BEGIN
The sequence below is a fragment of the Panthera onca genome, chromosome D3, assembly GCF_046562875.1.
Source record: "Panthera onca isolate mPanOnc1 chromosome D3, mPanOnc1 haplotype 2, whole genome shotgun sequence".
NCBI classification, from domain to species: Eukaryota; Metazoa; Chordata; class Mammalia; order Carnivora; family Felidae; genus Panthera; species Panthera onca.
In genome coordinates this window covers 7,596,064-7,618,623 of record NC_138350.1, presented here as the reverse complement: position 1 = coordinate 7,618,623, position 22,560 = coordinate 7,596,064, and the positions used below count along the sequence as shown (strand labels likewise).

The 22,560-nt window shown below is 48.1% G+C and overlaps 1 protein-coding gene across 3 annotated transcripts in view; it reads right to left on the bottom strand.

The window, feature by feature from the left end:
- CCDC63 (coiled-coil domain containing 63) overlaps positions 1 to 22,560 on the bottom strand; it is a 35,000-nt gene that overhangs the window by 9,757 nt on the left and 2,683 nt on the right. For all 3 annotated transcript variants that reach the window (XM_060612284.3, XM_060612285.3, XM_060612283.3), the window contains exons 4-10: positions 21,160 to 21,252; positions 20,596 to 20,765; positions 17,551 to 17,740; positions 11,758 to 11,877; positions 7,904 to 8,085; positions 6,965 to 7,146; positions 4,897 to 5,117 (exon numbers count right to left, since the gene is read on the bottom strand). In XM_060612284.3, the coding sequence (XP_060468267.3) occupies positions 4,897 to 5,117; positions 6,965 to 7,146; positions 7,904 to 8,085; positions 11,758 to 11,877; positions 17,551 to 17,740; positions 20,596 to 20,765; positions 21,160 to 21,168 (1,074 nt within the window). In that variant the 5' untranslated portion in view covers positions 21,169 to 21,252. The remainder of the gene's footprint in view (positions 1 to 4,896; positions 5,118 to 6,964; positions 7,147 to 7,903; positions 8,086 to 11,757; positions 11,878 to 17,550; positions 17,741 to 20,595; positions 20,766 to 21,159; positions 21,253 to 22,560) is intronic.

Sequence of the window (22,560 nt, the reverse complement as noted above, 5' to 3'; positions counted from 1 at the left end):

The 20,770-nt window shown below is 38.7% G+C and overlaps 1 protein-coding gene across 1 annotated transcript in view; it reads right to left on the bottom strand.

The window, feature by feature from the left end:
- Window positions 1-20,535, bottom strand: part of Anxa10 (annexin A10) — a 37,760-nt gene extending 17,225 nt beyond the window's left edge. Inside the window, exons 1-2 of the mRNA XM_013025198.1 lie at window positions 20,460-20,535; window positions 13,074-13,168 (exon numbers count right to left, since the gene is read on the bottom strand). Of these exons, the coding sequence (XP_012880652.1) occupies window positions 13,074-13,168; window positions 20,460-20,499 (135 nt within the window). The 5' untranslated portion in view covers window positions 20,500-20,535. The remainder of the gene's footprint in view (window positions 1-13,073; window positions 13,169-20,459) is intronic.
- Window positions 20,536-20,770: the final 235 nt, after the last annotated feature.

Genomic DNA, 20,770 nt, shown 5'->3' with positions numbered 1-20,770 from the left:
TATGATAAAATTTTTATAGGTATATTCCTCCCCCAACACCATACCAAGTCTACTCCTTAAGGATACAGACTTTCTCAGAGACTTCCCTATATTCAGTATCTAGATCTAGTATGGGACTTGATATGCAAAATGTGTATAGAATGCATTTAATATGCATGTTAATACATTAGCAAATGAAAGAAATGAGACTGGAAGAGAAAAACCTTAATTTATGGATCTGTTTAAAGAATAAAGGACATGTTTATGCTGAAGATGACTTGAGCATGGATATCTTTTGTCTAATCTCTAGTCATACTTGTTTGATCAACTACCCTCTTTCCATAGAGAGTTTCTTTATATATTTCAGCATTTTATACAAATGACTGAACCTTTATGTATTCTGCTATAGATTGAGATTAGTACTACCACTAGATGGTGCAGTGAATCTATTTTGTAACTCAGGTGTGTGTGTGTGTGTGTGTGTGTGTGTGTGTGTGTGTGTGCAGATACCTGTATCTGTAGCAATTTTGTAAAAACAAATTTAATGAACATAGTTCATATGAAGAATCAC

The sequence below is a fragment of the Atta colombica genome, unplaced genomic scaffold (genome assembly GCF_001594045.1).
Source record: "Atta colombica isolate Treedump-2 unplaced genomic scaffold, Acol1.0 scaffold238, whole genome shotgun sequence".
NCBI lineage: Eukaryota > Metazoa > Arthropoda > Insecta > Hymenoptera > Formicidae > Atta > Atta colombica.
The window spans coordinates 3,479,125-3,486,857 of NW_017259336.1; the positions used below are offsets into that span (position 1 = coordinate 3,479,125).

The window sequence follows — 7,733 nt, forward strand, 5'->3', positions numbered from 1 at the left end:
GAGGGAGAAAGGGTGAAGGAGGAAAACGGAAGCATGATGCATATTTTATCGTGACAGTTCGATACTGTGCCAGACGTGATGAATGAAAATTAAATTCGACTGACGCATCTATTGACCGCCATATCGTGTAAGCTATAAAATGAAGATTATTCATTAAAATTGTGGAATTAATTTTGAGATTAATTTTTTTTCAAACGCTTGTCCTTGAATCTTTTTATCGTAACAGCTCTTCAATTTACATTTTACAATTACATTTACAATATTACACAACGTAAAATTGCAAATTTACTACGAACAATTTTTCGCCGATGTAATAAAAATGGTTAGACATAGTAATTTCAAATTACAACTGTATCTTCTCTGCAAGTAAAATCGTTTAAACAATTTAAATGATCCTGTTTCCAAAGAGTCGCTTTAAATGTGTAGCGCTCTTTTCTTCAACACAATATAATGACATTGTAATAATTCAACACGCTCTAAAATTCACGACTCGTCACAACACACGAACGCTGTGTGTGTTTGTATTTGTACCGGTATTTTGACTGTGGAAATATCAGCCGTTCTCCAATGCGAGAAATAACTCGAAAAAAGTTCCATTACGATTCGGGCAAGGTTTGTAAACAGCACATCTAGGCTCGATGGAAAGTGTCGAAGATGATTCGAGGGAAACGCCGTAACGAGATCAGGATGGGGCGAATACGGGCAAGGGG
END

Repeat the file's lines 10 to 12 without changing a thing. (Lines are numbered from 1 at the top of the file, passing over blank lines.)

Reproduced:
The window, feature by feature from the left end:
- Window positions 1-20,535, bottom strand: part of Anxa10 (annexin A10) — a 37,760-nt gene extending 17,225 nt beyond the window's left edge. Inside the window, exons 1-2 of the mRNA XM_013025198.1 lie at window positions 20,460-20,535; window positions 13,074-13,168 (exon numbers count right to left, since the gene is read on the bottom strand). Of these exons, the coding sequence (XP_012880652.1) occupies window positions 13,074-13,168; window positions 20,460-20,499 (135 nt within the window). The 5' untranslated portion in view covers window positions 20,500-20,535. The remainder of the gene's footprint in view (window positions 1-13,073; window positions 13,169-20,459) is intronic.
- Window positions 20,536-20,770: the final 235 nt, after the last annotated feature.